thalamic hemorrhage

Thalamic hemorrhages or thalamic hemorrhagic strokes are often the result of chronic hypertension. The thalamus transmits or prevents transmission of sensory signals from sensory areas of the cerebral cortex through internal capsule fibers and has a role in memory thus the clinical presentation reflects this .

Clinical presentation

Depending on the thalamic nuclei involved, thalamic strokes can present with :

  • downward gaze (paralysis of upward gaze)
  • small pupils (lack of light pupillary response)
  • depressed consciousness
  • apathy
  • hypersomnolence
  • disorientation
  • visual hallucinations
  • aphasia
  • impairment of verbal memory
  • visuospatial dysfunction
  • pain and sensory anomalies (including Déjerine-Roussy syndrome)

Thalamic strokes can also present with behavioral patterns depending on the four main arterial thalamic territories:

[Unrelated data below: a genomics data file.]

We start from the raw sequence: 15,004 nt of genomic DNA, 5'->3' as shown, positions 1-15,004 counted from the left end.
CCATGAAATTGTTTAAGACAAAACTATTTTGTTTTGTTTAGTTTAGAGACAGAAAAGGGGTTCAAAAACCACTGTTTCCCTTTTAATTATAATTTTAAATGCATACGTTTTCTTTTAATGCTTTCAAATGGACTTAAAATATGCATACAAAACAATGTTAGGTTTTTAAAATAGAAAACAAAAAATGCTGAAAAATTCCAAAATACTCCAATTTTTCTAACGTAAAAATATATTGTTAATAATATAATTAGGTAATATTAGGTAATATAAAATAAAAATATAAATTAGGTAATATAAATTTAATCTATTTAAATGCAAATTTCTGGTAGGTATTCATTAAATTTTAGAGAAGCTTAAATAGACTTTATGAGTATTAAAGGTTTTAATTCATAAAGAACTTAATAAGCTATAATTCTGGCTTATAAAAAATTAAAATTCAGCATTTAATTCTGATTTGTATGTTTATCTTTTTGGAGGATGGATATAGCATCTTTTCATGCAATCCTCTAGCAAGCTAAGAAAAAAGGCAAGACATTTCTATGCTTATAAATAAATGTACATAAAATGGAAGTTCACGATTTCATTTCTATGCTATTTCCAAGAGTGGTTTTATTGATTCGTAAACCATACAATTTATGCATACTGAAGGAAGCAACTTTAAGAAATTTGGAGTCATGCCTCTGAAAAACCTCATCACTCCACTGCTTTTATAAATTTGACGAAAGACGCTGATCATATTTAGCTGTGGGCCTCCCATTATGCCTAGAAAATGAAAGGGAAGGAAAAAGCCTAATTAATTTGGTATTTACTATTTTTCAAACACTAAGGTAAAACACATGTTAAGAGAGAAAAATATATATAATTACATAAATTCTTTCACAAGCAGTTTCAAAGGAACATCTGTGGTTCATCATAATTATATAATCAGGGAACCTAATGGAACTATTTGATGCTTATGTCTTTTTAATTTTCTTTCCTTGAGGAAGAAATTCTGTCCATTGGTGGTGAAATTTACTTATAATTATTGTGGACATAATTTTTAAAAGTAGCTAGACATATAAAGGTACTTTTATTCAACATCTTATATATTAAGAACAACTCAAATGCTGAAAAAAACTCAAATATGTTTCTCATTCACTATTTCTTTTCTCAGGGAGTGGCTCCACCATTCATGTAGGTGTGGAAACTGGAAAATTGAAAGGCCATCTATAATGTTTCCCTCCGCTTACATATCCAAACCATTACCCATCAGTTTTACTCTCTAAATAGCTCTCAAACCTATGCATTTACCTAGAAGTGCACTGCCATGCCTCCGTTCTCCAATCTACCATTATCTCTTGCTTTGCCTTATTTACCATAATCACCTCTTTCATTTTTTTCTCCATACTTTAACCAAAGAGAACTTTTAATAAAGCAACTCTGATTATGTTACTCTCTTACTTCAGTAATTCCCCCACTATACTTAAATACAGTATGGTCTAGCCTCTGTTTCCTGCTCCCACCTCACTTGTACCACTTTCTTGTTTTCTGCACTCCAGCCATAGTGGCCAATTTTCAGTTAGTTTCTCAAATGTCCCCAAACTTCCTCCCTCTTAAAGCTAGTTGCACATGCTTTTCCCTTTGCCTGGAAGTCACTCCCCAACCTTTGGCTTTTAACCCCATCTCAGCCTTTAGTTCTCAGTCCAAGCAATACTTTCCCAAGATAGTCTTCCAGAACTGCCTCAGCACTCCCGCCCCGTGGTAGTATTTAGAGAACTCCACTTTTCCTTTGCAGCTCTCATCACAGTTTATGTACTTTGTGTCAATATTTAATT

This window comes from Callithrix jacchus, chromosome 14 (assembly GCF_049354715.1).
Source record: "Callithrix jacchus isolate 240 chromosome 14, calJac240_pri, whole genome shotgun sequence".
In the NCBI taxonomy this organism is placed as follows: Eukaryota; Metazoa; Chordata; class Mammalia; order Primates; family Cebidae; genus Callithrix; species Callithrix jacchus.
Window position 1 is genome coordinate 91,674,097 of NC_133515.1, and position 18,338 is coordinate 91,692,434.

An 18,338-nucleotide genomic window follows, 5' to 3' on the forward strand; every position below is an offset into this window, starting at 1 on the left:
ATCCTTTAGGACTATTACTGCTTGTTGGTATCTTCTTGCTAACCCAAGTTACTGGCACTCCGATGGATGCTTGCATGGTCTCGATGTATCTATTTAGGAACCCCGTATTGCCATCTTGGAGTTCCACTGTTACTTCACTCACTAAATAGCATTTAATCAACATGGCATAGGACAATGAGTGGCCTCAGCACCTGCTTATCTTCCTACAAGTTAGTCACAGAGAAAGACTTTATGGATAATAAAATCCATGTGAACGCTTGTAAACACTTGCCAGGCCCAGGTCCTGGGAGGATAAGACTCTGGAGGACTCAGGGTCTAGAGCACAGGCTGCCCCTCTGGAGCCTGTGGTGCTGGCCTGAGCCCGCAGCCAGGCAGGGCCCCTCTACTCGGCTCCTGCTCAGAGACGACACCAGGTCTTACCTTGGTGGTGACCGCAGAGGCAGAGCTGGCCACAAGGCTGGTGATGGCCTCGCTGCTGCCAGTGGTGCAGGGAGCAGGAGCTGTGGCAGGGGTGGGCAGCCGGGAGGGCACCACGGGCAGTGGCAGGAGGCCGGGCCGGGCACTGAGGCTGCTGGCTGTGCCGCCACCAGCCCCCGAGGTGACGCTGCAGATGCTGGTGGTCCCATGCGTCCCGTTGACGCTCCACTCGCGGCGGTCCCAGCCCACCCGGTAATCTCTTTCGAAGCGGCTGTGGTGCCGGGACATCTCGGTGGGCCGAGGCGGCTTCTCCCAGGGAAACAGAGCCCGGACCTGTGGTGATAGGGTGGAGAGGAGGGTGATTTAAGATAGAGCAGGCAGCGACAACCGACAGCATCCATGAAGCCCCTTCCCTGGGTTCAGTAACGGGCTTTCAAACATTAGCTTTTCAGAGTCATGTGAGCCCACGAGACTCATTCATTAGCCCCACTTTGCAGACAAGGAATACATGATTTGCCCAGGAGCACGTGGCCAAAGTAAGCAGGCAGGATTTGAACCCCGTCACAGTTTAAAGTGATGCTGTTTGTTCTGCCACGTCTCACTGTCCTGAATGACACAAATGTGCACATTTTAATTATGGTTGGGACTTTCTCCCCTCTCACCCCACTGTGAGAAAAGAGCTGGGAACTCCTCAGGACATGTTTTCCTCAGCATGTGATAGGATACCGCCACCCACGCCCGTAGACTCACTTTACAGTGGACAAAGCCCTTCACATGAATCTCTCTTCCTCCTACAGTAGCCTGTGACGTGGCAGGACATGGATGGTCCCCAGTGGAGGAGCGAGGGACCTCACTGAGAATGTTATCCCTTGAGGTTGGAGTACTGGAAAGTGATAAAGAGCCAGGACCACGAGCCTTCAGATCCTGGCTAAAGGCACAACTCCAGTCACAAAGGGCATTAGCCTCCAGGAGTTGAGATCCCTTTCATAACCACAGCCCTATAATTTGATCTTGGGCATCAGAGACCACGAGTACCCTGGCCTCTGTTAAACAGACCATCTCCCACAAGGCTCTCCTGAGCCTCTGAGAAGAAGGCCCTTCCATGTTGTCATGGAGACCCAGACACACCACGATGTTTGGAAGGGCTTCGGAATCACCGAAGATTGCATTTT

• anterior: preservation, apathy, and amnesia
    • paramedian infarction: disinhibition, personality change and amnesia (severe retrograde and anterograde amnesia)
    • extensive lesions: "thalamic dementia"
  • inferolateral: executive dysfunction and occasionally severe long-term disability
  • posterior: no specific behavioral pattern, however, can include cognitive dysfunction, neglect, aphasia

Radiographic features

Thalamic hemorrhage is easily recognisable on CT as hyperdensity within the thalamus.

Treatment and prognosis

The treatment is no different for other hypertensive strokes. Generally supportive measures are required but control of hypertension and reversal of any anticoagulation is vital. Current studies are looking at the use of tranexamic acid to stop hemorrhage progression .

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